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Western Animation: Rankin Bass Jack Frost
In this 1979 Rankin/Bass winter special, reporters from all over the USA are gathering to see Pardon-Me Pete, the groundhog that does the whole Groundhog Day thing. He sees his shadow and runs back inside, but wait! There's no sun to make any shadows! Cut to inside the burrow, where Pete talks to the camera. He decides to explain all about a little agreement he has with Jack Frost...

Jack Frost (voiced by Robert Morse) is the personification of winter, who uses his icy breath to bring ice and snow to the world. One day, as he's swooping invisibly through the town of January Junction, he overhears a conversation in which a young woman named Elisa playfully tells her family that the only person she's in love with is him.

Father Winter allows him to become human, but warns him that he has until the first day of spring to win his wife and provide her with a house, gold, and a horse, or he must return to sprite form. Jack is sent to January Junction in the human guise of Jack Snip, a tailor.


Tropes present in this work include:

  • Added Alliterative Appeal: Kubla Krauss, Raveneau Rightfellow, Pardon-Me Pete
  • Adorkable: Jack as a human. Pardon-Me Pete himself would also qualify.
  • Bittersweet Ending: On the one hand, January Junction is saved and Elisa gets to marry her knight. On the other, Jack loses out on love, although he seems to get over it.
  • Bishounen: Jack.
  • Bling of War: Sir Raveneau's golden armor
  • Consulting Mister Puppet: Because no living thing can stand Kubla Krauss, the only thing he can talk to is his metal puppet, Dahmi.
  • Curse Escape Clause: Not really a curse, but the same sort of thing. To remain as a human, Jack needs a house, horse, bag of gold, and wife before winter ends.
  • Deadpan Snarker: Fetch-Kvetch the clockwork butler has moments like this. His responses to Kubla Krauss's "I Want" Song fit the bill.
    Fetch-Kvetch: How can you woo her? She doesn't like you!
  • Did Not Get the Girl
  • Friend to All Living Things: Inverted with the villain, Kubla Krauss. No living creature can bear to be around him, so, to quote the narrator, "he had his horse Clangstomper, who ran by steam, and Fetch-Kvetch the butler, who ran by clockwork. Even the mice were mechanical!"
  • Florence Nightingale Effect: Elisa and Sir Raveneau fall in love over the winter while she nurses him back to health from the injuries he sustained during her rescue.
  • Frictionless Ice: In the real world, falling down a hill and landing on a suddenly frozen lake surface would probably hurt a lot; but when Elisa does it, she just glides across the lake on her bottom, laughing.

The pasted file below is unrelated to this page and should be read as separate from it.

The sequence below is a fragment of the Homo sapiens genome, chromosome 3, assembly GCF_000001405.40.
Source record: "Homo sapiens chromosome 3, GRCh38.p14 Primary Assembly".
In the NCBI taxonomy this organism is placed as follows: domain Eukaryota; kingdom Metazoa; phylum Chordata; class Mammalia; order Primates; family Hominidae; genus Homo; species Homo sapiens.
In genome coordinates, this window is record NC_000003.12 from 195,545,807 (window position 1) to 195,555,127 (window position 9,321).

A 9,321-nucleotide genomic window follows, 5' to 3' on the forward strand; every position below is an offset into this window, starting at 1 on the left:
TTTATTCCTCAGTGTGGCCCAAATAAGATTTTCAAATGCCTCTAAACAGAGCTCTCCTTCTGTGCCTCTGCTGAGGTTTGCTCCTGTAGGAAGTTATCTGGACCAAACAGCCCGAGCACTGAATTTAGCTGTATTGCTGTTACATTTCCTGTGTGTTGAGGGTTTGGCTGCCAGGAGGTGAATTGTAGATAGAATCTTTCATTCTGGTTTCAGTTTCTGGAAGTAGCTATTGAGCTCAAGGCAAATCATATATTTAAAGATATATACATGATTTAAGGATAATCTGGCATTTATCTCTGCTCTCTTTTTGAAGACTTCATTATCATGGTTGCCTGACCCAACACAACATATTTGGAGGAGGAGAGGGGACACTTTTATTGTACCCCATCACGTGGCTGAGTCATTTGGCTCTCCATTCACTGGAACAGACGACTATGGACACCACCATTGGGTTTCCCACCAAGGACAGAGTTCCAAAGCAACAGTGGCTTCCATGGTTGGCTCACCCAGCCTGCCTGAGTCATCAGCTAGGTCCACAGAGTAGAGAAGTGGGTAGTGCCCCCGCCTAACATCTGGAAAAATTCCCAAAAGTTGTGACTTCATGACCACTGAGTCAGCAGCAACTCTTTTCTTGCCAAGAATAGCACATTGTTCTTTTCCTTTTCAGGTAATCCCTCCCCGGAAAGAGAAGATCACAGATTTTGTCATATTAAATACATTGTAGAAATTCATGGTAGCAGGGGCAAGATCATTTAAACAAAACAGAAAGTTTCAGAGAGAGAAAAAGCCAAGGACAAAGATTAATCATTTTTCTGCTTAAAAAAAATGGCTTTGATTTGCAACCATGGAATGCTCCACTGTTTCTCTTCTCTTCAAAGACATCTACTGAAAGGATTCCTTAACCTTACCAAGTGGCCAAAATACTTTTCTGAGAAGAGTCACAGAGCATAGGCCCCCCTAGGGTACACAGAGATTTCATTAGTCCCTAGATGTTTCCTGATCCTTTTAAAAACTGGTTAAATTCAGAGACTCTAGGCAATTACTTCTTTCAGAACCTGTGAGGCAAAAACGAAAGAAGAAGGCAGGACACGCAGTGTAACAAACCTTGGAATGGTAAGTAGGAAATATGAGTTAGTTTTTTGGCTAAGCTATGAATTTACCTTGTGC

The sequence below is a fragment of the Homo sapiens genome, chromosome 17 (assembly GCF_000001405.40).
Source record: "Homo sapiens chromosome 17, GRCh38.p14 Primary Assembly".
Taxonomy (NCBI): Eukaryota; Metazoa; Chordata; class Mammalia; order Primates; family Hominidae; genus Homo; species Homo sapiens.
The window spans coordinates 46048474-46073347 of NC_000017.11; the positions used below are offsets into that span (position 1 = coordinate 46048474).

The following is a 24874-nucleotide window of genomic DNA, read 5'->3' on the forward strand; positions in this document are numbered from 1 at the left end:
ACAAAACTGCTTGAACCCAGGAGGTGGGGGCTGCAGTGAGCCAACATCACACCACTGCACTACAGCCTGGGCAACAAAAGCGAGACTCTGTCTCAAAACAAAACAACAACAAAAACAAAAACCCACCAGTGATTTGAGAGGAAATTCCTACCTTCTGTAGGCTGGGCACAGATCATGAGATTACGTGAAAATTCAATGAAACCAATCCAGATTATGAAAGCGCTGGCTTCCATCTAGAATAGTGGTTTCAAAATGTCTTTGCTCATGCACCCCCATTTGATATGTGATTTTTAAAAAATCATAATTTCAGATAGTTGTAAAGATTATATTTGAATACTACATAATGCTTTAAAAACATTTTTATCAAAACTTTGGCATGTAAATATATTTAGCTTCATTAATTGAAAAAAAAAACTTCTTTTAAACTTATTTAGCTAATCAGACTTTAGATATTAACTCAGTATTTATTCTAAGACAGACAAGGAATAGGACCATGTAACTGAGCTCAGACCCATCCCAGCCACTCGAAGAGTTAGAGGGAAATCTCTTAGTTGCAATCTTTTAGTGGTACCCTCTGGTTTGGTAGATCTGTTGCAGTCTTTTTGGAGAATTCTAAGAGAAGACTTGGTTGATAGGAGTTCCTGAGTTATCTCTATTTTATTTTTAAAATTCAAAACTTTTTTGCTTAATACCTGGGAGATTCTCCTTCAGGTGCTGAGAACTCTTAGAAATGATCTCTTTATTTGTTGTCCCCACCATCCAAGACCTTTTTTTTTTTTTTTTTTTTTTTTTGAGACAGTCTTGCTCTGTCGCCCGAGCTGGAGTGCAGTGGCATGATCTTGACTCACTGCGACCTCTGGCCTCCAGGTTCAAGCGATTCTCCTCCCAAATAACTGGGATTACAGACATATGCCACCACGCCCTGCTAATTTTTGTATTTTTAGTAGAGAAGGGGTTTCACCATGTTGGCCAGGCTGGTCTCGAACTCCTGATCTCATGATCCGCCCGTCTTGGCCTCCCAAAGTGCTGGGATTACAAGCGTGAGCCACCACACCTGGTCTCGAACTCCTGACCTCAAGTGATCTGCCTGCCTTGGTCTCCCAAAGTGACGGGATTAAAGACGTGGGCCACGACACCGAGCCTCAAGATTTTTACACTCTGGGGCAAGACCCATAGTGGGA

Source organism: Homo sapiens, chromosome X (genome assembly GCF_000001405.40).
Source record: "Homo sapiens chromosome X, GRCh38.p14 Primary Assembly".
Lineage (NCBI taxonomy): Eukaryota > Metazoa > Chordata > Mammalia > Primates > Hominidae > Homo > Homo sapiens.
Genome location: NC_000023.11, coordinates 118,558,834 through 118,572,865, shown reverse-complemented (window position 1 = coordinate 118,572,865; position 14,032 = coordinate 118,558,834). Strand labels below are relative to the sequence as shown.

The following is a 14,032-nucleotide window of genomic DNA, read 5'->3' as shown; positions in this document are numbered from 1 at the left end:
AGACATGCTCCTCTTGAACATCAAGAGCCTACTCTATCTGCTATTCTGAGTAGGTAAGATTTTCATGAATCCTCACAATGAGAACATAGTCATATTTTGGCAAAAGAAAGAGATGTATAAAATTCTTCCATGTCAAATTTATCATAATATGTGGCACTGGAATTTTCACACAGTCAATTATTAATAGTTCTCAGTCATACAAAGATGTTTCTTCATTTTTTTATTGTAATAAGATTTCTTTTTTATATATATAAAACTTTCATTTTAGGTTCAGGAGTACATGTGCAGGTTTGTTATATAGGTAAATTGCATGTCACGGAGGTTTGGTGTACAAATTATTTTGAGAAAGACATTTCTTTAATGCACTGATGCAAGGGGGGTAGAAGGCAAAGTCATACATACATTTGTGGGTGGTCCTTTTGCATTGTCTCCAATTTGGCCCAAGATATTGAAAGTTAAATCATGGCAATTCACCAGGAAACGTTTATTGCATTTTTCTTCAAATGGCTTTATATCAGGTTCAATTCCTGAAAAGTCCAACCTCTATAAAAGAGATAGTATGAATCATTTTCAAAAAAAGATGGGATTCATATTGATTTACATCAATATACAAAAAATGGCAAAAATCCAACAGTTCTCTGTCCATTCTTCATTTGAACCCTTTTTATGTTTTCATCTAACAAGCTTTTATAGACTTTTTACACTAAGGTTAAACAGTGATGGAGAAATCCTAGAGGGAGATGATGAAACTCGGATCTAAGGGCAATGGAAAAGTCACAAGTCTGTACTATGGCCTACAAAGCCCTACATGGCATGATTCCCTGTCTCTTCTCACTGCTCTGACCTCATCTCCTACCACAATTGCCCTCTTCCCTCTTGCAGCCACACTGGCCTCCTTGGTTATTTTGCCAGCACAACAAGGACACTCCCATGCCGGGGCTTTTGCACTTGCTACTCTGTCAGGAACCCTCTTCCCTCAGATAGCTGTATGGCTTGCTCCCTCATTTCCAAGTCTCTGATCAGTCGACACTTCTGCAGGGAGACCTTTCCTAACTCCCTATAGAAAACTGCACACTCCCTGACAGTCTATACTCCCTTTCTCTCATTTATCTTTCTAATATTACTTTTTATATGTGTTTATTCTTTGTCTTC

• An Ice Person: Jack and the others in charge of ice and snow.
  • Interacting with Shadow: Pardon-Me Pete the groundhog is briefly seen interacting with his shadow.
  • "I Want" Song: Kubla Krauss, of all people gets one. He sings to his mechanical butler about how he plans to woo Elisa because she's so lovely.
  • King Arthur: He doesn't appear, but when Sir Raveneau comes back to January Junction, Elisa explains that he's been away in Arthur's service. For whatever reason, Arthur gave the knight permission to go home for Christmas.
  • Knight in Shining Armor: Sir Raveneau Rightfellow, Elisa's rescuer and eventual husband
  • Line-of-Sight Name: Jack chooses "Snip" as a surname for himself when he glances at his scissors.
  • Literal Ass Kicking: Jack does this to Pardon-Me Pete, in an attempt to scare him back into his hole.
  • Love Triangle: Technically a square, since Jack, Kubla Kraus and Raveneau all have a thing for Elisa.
  • Micro Monarchy: The setting.
  • Mother Nature: Father Winter takes his orders from her, as he points out to Jack when Jack begs for spring not to end early.
  • Overly Long Name: Snip's alias.
    • Flat "What.": Jack's reaction to hearing it for the first time.
  • Race Against the Clock: Jack Frost has until the end of winter to get a house, horse, bag of gold, and wife, for a heroic example. Also to stop the metal man army.
  • Wedding Day: "When the first blossom shows."
  • Wide-Eyed Idealist: Jack, at first; he seems to think that acquiring the requisite house, horse, and gold will be very easy.
  • Winter Royal Lady: Holly's as close as the show gets; she's a snowflake-making sprite, but on earth they disguise her as a "gypsy princess." Father Winter could be considered a male example, as he is the sovereign over all things winter.

It's the Great Pumpkin, Charlie BrownWestern AnimationJimmy Timmy Power Hour

alternative title(s): Rankin Bass Jack Frost
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